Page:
I am pretty sure it was the last day or 2 that the gaps between Dad's breaths were increasing.  It was like he was holding his breath for 30-40 seconds before taking in 1 or 2 more. His body was limp, eyes open but focused on nothing. I also recall seeing the inside of his mouth being quite black and extremely dehydrated. I would try and hug him at times but it was very strange having my arm around him and noticing what felt like only a thin layer of skin with all the weight he had lost. The last thing he had was his breaths and I believe a strong will to fight until the end. I leaned over to Dad, put my hand on him and said something along the lines of “it's ok, it’s ok Dad, you're allowed to go Dad”. I witnessed my father taking what seemed like two big mouthfuls of air and then no more. After those breaths, there were only a few more pulses of blood in the veins in his neck. Dad finally passed away in the early afternoon on Saturday the 19th of March, 2016, aged 87.

A year has gone and as I said it's hard to believe at times that he’s not here, that I can't pick up the phone and talk to him or see his face. I am grateful for so many things that Dad had either shown or taught me in life. I am not perfect by any means, but I am proud of who I am. I am so darn lucky that Dad did make us walk and ride everywhere and the he was an incredible role model with all the exercise he used to perform at home. With his influence, exercise and movement has become a staple in my life and I help others make it a focus in theirs too.

Here's part of my message to you. These words are important for me to take note of as well. Anyhow, here goes...

Your actions can have such a huge impact in this world, and of course the impact can either be positive or negative. Even the smallest actions, especially repeated often can end up being monumental. Most of us have an opportunity to do amazing things in our lives that can change the future of many. As adults, we have a choice as to what we value or what we think is most important. With that being said, we have a power to influence those who are close to us when it comes to those values. I believe that health and movement should be and needs to be of high value to us all. I believe that consistent practice in areas of great nutrition and exercise makes for a strong foundation of happiness amongst us all. It's by no means the be all and end all, but it's certainly right up there. Health is a part of life but unfortunately for many it still seem there is minimal correlation between the two.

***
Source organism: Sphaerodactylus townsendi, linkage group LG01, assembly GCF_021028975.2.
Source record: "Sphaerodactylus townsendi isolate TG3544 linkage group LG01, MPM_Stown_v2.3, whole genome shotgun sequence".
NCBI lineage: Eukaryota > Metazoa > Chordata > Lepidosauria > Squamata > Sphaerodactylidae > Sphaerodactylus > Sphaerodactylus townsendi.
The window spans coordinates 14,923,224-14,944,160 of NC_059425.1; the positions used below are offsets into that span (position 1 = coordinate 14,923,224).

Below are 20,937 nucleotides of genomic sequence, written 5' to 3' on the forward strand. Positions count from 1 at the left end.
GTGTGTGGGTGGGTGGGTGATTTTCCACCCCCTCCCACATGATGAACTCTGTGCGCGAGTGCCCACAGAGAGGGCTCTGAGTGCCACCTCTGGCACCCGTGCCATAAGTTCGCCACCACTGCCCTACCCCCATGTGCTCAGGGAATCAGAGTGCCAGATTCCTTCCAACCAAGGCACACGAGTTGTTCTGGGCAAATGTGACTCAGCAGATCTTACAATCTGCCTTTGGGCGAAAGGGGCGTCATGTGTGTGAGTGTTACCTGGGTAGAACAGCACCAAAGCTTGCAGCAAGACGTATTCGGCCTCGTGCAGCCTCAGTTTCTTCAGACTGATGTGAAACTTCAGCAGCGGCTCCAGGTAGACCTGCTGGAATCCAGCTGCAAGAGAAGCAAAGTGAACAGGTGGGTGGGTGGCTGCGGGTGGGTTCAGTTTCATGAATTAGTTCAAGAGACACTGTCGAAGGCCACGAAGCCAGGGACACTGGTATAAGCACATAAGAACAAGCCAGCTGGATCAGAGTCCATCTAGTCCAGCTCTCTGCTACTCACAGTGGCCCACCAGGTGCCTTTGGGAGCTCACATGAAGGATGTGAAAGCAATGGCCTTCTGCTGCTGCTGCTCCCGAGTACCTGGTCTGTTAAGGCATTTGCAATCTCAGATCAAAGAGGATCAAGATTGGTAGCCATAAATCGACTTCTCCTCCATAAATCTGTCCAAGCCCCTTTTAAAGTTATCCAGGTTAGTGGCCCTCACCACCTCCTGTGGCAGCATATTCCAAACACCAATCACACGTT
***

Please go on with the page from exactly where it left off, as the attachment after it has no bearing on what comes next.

As stated, my father was an older parent and I guess inevitability would not be alive to see his grandchildren grow up. I am grateful that he got to meet Jaycob, but do you know how much I wish he could see him now? If my father could have stuck around for just 1 more year, the joy he would've experienced interacting with Jaycob would have been just beautiful. Not meant to be? Quite possibly so. Here’s the rest of what I have to say...

Please don't take a chance on your health, for this situation could happen to any of you, it really can. I assume that we all want to live long enough or be around to see our children, grandchildren, nieces, nephews and the like grow up. The thing is though, life can change in an instant, so there are no guarantees. Essentially the length of your existence is unknown. I am sure we can all relate to knowing someone who has lost their life far too soon. Focusing on health doesn't necessarily guarantee that you will be around for as long as you want to be, but it undoubtedly increases your chances. Even if you do get to a ripe old age, wouldn’t you want to do your best to be the healthiest most mobile person that you can be? Repeatedly telling yourself that you are too busy, too tired, unable to afford training, whatever your reason for inactivity on a daily or weekly basis is like playing Russian Roulette with your life. You can call me extreme, but life to me is a pretty big deal!

Remember, how you lead your life, your general actions, can have an effect on others too. The immense and absolutely extraordinary power that you have to show those close to you, that you value... YOU Is incredible in itself. Your body is an amazing gift and if you are currently in reasonable health you've already hit the jackpot. Please PLEASE don't take your jackpot for granted anymore. Truly start looking after yourself more often, move, get really active with your kids, drag your partner, friends and family out to exercise and create a life and legacy of great health. That's the real gift to your family. It's what I want to leave behind when one day... I take my final breaths too. Thank you for reading my blog.

Please feel free to comment, share, or even contact me for help. I really hope that you or someone else that you know and love gets something from reading this. Take care and here’s to great health


Pt Scott

Scott Jenkins